Asheville advocates, consultants, elected officers discuss sanctuary tenting

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ASHEVILLE — Many of the city’s homeless have been evicted to the outskirts in search of safe camp sites.

Khristie Glenn left the makeshift shelter two weeks ago. On the months-long council housing waitlist, with a partner, Jeffery, a dog and no other options, she found respite at the French Broad River, where her group has pitched their tents.

Amid countless unknowns, the most pressing question is how long the campground will last.

With limited accommodation options available and many of them unaffordable for couples, people with pets, those with addiction problems or without ID or vaccinations, camping may be the only option for some.

Ideally, Glenn said, would be a place where people could camp legally, if only temporarily.

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Cities across the country have explored various models to create legal campgrounds for homeless populations — sometimes referred to as sanctuary camping, it’s also known as designated or managed camping.

In most cases, it requires city-approved, dedicated land for legal camping with access to sanitation, resources, and central services.

Camping on public land is illegal anywhere within the city limits. A newly revised Asheville Police Department policy no longer requires the department to be given seven days’ notice before camps are cleared.

Rather, the new standard operating procedure states that officers only give a 24-hour notice.

Asheville Police Department releases new homelessness policy: only 24 hours in advance before the camps are vacated

Though Asheville has heard calls to explore managed camping from various advocates, city commissions and a sitting council member, Mayor Esther Manheimer said there is currently no appetite for that effort on the council.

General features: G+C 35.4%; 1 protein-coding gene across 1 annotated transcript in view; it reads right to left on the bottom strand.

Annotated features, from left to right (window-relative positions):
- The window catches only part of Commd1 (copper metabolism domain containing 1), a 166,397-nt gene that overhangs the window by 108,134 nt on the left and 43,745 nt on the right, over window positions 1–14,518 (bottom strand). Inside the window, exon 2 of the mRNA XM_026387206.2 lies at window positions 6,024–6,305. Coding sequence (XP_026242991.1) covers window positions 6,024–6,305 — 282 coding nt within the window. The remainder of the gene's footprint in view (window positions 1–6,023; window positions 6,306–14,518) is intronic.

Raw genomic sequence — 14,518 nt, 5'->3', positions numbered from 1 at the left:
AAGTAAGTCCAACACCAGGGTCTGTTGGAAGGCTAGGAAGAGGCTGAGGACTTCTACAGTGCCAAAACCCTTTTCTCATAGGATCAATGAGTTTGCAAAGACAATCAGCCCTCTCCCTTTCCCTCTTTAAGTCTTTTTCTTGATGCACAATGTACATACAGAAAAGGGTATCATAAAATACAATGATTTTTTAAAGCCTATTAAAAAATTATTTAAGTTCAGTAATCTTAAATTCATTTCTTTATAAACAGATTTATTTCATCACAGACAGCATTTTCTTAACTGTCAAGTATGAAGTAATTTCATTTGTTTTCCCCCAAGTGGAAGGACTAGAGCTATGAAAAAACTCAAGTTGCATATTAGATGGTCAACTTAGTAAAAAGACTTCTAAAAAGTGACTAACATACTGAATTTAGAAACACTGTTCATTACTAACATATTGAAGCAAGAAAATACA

“I think it’s almost, to an extent, a contentious issue in Asheville,” she said.

Not only do they have to decide as a community that this is a direction they want to go in, she said, but most cities that purchase managed camping lots authorize a vendor to manage the campground.

Manheimer said she was not aware of any provider of such a service in Asheville.

The city is in the process of appointing a homeless services consultant to create an actionable plan to address homelessness in Asheville. For many, this means easily accessible emergency shelters.

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But some advocates wonder what the city’s vulnerable population should do in the meantime.

“I’ve been saying, ‘What about in the meantime,’ for decades,” said Amy Cantrell, co-director of Beloved Asheville, a nonprofit that provides homeless services and support. “What do we do?”

She said practical solutions such as legal camping, new infrastructure including portable bathrooms and bins, and an end to 24-hour evictions are needed. Without them, the city “just pushes the problem around”.

Not a place for people to go

Jeffery Glenn visits Bear, a dog who is staying with his owner at Trinity Methodist Church in West Asheville on March 31, 2022.

Marcus Law, Homeward Bound’s new director of homelessness services, said while an “action plan” to find housing for all people affected by homelessness is vital, shelters often create a “capacity problem” for places.

He said it poses security, sanitation and other infrastructure issues and puts a tax on the city, police and public works, ultimately a temporary fix.

“It’s not something that can be done in a thoughtful way without social and financial costs,” Law said.

In his previous work as a homeless services coordinator in the city of West Palm Beach, Florida, he saw efforts to allow city-sanctioned camping in a public park to “become a bigger bottom wave of need than we were prepared to handle “.